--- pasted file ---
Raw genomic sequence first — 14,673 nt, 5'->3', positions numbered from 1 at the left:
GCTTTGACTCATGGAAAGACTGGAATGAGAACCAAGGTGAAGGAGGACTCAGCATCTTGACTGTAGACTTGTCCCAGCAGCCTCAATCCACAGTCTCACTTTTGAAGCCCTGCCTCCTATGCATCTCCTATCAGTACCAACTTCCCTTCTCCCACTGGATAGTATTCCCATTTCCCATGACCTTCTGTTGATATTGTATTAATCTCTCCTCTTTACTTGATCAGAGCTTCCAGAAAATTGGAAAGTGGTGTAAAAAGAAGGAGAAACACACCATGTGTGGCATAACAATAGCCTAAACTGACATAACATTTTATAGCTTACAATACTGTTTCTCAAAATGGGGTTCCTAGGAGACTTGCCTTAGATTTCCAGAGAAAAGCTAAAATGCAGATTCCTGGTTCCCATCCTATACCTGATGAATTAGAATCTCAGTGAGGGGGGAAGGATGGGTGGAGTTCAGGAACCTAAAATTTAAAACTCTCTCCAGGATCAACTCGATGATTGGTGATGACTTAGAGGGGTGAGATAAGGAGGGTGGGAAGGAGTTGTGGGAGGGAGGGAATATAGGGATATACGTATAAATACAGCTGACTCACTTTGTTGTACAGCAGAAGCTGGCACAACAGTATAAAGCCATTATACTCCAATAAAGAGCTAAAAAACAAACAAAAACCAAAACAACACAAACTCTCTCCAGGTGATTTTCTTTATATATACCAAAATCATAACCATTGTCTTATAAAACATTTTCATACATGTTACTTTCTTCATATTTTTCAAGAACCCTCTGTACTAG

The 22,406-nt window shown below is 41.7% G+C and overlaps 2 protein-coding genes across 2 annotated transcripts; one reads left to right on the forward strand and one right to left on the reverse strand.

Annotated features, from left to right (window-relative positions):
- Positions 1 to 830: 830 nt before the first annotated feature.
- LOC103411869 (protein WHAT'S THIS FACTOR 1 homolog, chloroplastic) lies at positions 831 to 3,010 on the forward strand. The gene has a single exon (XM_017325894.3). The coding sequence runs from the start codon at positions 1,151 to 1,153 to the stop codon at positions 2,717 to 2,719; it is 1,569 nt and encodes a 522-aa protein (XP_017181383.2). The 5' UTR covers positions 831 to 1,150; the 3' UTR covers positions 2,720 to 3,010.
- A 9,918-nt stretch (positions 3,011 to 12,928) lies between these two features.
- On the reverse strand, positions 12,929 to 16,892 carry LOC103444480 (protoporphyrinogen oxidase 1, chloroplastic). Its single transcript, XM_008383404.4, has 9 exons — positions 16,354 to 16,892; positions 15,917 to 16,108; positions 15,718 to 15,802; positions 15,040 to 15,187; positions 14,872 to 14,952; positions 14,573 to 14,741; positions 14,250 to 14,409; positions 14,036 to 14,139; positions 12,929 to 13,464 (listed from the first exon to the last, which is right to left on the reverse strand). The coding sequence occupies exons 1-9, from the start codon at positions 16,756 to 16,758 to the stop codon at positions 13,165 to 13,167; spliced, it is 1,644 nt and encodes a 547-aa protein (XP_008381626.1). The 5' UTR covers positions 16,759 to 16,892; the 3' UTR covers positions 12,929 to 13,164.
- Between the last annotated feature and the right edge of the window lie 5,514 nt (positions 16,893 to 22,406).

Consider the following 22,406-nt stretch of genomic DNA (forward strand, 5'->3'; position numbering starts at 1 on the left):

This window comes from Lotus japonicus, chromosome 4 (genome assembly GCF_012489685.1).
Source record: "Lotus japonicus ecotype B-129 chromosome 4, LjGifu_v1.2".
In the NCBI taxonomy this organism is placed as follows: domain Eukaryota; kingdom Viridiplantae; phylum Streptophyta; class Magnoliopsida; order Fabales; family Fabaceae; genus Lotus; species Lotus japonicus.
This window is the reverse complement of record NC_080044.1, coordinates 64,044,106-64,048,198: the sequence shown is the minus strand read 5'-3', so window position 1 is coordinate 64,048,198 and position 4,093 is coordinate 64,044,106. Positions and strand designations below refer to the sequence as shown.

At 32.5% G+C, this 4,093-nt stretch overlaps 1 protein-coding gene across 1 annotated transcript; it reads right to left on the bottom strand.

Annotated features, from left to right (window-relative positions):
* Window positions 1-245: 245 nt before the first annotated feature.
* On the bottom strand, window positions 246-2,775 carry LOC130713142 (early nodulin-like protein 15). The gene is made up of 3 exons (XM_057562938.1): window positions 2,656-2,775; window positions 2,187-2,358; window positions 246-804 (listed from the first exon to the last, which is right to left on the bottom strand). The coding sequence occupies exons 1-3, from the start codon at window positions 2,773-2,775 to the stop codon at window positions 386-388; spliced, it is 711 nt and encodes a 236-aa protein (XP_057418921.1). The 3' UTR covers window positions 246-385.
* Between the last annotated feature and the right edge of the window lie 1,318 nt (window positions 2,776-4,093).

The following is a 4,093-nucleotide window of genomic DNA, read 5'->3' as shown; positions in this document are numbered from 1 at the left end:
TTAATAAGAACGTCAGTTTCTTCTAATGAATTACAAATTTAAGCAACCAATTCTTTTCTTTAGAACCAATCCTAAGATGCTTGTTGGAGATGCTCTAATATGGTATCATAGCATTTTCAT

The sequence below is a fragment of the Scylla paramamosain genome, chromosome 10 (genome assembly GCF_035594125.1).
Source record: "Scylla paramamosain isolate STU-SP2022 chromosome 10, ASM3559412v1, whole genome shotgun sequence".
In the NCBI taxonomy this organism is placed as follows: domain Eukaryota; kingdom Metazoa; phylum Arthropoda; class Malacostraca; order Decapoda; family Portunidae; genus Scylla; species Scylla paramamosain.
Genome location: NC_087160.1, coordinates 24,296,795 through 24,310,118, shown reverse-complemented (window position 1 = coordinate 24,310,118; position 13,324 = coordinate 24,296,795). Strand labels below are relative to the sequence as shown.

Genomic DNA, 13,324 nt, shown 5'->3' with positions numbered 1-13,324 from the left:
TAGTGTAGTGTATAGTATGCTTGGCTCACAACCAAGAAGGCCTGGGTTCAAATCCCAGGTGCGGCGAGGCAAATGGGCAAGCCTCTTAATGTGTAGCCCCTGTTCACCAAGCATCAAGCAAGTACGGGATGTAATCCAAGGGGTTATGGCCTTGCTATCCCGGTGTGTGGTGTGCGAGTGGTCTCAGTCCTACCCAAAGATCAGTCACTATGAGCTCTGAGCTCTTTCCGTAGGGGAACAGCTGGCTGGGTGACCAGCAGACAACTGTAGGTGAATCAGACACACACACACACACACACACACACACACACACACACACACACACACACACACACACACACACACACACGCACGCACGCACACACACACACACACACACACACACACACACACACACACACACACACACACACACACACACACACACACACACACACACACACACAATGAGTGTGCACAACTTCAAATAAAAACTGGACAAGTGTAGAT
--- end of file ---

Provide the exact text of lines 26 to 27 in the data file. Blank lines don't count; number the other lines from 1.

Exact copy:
Genomic DNA, 13,324 nt, shown 5'->3' with positions numbered 1-13,324 from the left:
TAGTGTAGTGTATAGTATGCTTGGCTCACAACCAAGAAGGCCTGGGTTCAAATCCCAGGTGCGGCGAGGCAAATGGGCAAGCCTCTTAATGTGTAGCCCCTGTTCACCAAGCATCAAGCAAGTACGGGATGTAATCCAAGGGGTTATGGCCTTGCTATCCCGGTGTGTGGTGTGCGAGTGGTCTCAGTCCTACCCAAAGATCAGTCACTATGAGCTCTGAGCTCTTTCCGTAGGGGAACAGCTGGCTGGGTGACCAGCAGACAACTGTAGGTGAATCAGACACACACACACACACACACACACACACACACACACACACACACACACACACACACACACACACACACACGCACGCACGCACACACACACACACACACACACACACACACACACACACACACACACACACACACACACACACACACACACACACACACACACACACAATGAGTGTGCACAACTTCAAATAAAAACTGGACAAGTGTAGAT